End of an Era

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I remember Eastern Mountain Sports, EMS, back when it was at Martketplace Mall. My dad and sister went to gear up for their upcoming Adirondacks trip and I, the youngster, stomped up and down the small incline used to test out shoes.

My first backpack was from there. I purchased it in fourth grade, a pale green pack that felt fancy because it had a lined sunglasses pouch and a removable side bag. It went from a school pack to a hiking pack, which lasted me until I was 23 and the fabric began to flake off in my hands.

EMS’s doors closed for good last week, and I was part of the crew that worked in its final waning hours. We threw the remaining clothing and shoes into huge laundry bins, used a lift to stack them onto one another, and then wheeled them up a small incline to the loading dock and onto the truck. It’s amazing how quickly you can destroy something. How in a couple hours everything will be gone and in place will be a vast emptiness where there used to be objects and meaning.

I only worked at EMS for a cumulative total of maybe six months—a winter season and a half. It’d be dishonest of me to turn this into a bloated metaphor, something poetic about endings and closure (haven’t I written enough of those?). But the store that was a beacon of otherworldliness to me as a child was a place I ended up working, and I got to see it in its twilight hours. And that means something.

What I’m trying to say is that sometimes you’ll become the person you always wanted to be. Sometimes you’ll pause and take a breath, look at your surroundings, and whisper to yourself, I’m here; I made it. And that place will be different for everybody. And sometimes it takes us longer to get there. But it’s out there for everyone, I know it is.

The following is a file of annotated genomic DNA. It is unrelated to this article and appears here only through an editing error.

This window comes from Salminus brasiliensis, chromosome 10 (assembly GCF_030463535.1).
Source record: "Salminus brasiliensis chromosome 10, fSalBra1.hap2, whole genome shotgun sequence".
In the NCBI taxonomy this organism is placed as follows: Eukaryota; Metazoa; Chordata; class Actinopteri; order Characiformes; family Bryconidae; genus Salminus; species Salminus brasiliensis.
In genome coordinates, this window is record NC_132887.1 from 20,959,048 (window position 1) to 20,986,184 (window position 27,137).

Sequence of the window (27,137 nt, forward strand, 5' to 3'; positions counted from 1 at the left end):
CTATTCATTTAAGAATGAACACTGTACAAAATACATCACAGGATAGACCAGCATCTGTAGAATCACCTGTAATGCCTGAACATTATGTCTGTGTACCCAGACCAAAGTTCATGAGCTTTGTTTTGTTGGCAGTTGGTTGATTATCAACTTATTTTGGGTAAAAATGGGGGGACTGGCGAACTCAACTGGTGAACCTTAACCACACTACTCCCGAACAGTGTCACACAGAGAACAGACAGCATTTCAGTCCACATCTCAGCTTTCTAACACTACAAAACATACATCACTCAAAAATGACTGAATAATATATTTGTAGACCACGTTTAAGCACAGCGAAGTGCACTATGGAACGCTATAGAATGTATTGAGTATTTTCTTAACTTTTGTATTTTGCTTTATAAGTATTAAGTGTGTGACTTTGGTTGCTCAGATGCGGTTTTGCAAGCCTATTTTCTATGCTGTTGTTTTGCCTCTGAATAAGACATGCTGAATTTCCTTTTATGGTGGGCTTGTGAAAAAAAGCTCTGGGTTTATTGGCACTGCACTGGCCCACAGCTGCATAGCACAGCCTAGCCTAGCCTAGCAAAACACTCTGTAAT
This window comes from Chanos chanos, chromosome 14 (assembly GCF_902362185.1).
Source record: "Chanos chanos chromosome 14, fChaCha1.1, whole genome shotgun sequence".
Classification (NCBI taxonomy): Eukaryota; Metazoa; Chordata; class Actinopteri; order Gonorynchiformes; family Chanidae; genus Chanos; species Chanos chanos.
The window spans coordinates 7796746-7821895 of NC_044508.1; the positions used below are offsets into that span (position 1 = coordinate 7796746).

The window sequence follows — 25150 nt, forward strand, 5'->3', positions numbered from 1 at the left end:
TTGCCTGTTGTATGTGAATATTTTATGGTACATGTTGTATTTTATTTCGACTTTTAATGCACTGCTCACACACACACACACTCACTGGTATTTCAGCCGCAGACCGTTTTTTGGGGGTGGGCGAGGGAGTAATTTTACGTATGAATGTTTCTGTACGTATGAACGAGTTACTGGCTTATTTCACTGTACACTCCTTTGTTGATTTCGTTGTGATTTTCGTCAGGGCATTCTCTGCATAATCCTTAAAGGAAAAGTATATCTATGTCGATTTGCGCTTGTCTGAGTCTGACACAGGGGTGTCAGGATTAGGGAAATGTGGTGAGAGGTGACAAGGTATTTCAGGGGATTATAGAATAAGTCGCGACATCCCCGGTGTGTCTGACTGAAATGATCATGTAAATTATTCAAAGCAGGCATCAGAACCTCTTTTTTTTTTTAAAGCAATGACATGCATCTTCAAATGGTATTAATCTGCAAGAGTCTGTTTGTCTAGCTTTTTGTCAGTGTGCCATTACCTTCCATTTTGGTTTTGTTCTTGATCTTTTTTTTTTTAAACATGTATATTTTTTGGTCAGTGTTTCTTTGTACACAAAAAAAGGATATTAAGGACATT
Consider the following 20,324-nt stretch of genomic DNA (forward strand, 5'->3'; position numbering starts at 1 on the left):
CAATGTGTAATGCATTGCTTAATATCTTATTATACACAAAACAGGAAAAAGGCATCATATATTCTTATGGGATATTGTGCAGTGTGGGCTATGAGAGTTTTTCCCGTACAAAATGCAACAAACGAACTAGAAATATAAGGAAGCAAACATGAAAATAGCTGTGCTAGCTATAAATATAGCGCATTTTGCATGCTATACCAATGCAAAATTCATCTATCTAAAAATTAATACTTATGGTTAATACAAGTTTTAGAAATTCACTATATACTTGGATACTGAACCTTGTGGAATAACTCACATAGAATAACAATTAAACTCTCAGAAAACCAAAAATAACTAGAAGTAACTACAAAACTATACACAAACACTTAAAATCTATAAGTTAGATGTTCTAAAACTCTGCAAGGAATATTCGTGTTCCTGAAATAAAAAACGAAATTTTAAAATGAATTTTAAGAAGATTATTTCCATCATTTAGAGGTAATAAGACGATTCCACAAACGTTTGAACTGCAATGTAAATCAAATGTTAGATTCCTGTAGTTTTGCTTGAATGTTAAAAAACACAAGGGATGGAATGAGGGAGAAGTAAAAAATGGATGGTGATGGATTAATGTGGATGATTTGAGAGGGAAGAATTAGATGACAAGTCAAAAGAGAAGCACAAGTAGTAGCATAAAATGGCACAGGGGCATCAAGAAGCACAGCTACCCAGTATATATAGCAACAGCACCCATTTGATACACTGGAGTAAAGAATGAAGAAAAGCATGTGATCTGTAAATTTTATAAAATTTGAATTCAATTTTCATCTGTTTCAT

Working at EMS was a positive feedback loop for me, a balm for my insecurities. It was hard walking away from a job, ignoring my academic background, forgoing a teaching gig abroad and plunging head first into wilderness. But at EMS, all the things I did post-college, post-work, those were what counted. My evenings spent curled in the back of my car. The solo hikes. The time spent trouble-shooting malfunctioning camp stoves as kids looked on anxiously. My choices made sense to my coworkers. We were all cut from the same sap-stained bark. Whereas friends and family often questioned what I was doing, why I was leaving certain things behind, no one at EMS cared. I was the girl who worked seasonally at the gear store, spending the rest of the year teaching kids about trees. That was it. That was all.

It’s a gift, I suppose, to be viewed in a specific, slanted light. For your history to not matter. For your tangled past and jagged edges to be deemed inconsequential.